PRESS DIGEST- New York Times business news - Dec 16

Reuters

Dec 16 (Reuters) - The following are the top stories on the New York Times business pages. Reuters has not verified these stories and does not vouch for their accuracy.

* All across the country, booksellers have a Christmas wish: that the e-book thrill is gone. There is reason to believe it will come true. E-book sales have flattened in 2013, giving publishers and bookstores hope that consumers' appetite for print books will be renewed during the most crucial sales period of the year. ()

* BigDog, Cheetah, WildCat and Atlas have joined Google's growing robot menagerie. Google confirmed that it had completed the acquisition of Boston Dynamics, an engineering company that has designed mobile research robots for the Pentagon. The company has gained an international reputation for machines that walk with an uncanny sense of balance and even - cheetahlike - run faster than the fastest humans. ()

* A proposed $745 million tie-up between the Chinese supermarket operator Wumart Stores and C.P. Lotus, a retailer in China controlled by the Thai billionaire Dhanin Chearavanont, has fallen apart after the two sides failed to agree on final terms of the deal, both companies said Monday. ()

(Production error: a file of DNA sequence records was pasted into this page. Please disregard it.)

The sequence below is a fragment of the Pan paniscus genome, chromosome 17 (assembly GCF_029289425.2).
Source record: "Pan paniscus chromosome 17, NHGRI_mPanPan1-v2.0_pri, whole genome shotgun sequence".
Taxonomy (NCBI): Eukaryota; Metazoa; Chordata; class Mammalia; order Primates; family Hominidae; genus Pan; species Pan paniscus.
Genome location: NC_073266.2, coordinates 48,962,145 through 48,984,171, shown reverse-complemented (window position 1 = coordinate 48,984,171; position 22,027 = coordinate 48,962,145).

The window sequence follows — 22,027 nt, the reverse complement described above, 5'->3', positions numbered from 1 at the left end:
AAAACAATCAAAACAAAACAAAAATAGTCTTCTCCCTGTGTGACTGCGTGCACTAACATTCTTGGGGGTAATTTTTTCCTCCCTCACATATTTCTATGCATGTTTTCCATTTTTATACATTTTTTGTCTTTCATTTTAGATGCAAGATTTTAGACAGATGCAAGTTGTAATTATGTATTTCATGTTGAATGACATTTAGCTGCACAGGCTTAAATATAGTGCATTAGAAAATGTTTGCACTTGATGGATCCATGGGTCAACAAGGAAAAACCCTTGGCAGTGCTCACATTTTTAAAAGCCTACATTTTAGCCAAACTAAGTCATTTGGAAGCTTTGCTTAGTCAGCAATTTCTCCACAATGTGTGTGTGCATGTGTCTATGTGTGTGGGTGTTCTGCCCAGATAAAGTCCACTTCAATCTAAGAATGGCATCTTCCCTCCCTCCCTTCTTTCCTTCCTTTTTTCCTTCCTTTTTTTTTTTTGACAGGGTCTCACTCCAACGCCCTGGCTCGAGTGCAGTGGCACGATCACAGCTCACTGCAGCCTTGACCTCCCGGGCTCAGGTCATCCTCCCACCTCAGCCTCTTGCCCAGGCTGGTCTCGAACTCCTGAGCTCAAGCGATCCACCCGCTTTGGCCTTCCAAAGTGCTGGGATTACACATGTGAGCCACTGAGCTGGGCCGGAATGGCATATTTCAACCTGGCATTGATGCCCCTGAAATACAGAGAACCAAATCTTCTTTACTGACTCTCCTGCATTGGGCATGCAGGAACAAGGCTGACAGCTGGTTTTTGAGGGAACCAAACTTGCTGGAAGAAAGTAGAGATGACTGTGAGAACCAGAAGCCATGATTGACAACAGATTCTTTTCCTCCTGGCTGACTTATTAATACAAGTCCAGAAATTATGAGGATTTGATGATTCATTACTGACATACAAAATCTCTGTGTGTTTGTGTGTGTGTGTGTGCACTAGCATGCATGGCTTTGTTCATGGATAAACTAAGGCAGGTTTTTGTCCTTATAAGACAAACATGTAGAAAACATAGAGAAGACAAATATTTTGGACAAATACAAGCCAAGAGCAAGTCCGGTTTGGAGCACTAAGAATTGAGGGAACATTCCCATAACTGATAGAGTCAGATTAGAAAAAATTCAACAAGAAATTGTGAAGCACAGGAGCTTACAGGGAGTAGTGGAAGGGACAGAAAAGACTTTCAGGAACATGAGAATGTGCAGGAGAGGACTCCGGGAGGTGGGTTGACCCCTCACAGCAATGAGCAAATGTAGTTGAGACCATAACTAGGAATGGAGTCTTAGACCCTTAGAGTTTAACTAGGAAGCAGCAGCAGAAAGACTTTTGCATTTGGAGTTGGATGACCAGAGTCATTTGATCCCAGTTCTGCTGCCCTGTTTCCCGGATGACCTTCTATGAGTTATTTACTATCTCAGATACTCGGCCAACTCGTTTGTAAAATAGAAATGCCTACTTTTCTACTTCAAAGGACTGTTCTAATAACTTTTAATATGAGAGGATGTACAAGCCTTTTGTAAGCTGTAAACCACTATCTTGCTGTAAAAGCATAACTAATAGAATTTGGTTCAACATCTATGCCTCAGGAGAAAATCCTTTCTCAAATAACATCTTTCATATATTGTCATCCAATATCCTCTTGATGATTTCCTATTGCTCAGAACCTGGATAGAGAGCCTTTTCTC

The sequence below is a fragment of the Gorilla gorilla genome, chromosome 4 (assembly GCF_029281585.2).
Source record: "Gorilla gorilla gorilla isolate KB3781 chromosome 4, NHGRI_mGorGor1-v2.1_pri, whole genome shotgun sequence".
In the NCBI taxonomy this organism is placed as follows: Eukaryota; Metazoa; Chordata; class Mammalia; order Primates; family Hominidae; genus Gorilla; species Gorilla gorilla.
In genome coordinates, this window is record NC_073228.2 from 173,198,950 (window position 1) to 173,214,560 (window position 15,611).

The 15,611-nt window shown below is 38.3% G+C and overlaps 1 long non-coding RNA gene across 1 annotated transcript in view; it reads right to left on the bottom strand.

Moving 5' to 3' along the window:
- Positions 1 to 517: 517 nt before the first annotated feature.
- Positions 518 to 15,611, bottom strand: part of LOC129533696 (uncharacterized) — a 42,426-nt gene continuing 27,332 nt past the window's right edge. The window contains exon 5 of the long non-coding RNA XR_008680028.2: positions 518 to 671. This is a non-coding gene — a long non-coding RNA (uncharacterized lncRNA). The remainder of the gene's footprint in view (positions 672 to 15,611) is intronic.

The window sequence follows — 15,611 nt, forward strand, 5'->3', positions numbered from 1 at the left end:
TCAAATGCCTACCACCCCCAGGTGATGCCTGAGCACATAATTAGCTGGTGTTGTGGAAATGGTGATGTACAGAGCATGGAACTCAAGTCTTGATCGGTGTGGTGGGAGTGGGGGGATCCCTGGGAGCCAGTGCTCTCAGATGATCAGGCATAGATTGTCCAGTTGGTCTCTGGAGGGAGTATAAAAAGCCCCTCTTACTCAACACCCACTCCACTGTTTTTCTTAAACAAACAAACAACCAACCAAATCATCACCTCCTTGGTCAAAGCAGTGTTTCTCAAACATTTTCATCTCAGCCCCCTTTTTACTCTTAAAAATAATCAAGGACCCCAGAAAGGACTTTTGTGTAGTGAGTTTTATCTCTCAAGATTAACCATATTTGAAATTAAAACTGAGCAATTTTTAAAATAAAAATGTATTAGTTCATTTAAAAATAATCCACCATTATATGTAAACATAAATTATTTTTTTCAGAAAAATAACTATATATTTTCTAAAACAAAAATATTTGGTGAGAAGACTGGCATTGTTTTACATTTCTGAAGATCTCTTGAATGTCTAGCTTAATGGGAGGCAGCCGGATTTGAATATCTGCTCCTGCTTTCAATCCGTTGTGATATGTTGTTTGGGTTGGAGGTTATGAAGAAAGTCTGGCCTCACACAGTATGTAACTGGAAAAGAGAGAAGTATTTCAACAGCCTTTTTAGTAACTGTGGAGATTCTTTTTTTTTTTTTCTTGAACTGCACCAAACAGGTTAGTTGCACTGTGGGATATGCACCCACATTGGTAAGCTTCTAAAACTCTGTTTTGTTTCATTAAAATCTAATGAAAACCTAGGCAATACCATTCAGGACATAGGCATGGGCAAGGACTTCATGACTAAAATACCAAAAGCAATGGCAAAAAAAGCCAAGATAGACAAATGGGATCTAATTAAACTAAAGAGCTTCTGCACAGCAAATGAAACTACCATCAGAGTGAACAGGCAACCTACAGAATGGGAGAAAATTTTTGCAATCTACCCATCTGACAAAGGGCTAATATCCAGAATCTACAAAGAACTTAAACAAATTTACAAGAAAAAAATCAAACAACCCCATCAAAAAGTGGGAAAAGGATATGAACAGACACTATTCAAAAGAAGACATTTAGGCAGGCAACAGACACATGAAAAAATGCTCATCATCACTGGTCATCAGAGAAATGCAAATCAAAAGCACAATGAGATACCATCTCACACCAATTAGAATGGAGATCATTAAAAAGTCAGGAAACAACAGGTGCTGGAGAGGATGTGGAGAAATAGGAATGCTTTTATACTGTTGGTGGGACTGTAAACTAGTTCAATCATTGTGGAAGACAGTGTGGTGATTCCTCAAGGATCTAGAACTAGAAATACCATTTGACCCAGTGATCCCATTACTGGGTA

* Tim Armstrong, chief executive of AOL, is finally winding down Patch, a network of local news sites that he helped invent and that AOL bought after he took over. ()

* Budget Travel, the 15-year-old magazine that printed its last issue in October 2012, has spent 2013 fighting to survive in bankruptcy court. But it appears that Budget Travel may be turning a corner as it has found ways to generate revenue through digital subscriptions on iPad, Kindle, Nook and Android devices. ()

* Airbnb, which lets travelers rent accommodations in private residences worldwide, is introducing its first integrated, national advertising campaign on Monday, using birds and bird houses as a metaphor for its customers and their accommodations. ()

* The bond between banker and diamond dealer has long been a cozy one in an industry shaped by an insular culture of carats and cash, secrets and intrigues, weddings and bar mitzvahs. But lately those old bonds are dissolving in the packed square mile of gem traders here that forms the hub of the global diamond industry. A flurry of legal cases, investigations and leaked bank documents have drawn attention to the opaque movement of diamond-backed money. ()

* Established electronics retailers have gone to great lengths in recent months to overhaul their stores. And the heavyweights behind many of the devices - the Microsofts, Googles and Intels - have moved to open retail stores of their own. Behind all the investments in retailing is one of the technology industry's favorite buzzwords: "user experience." ()

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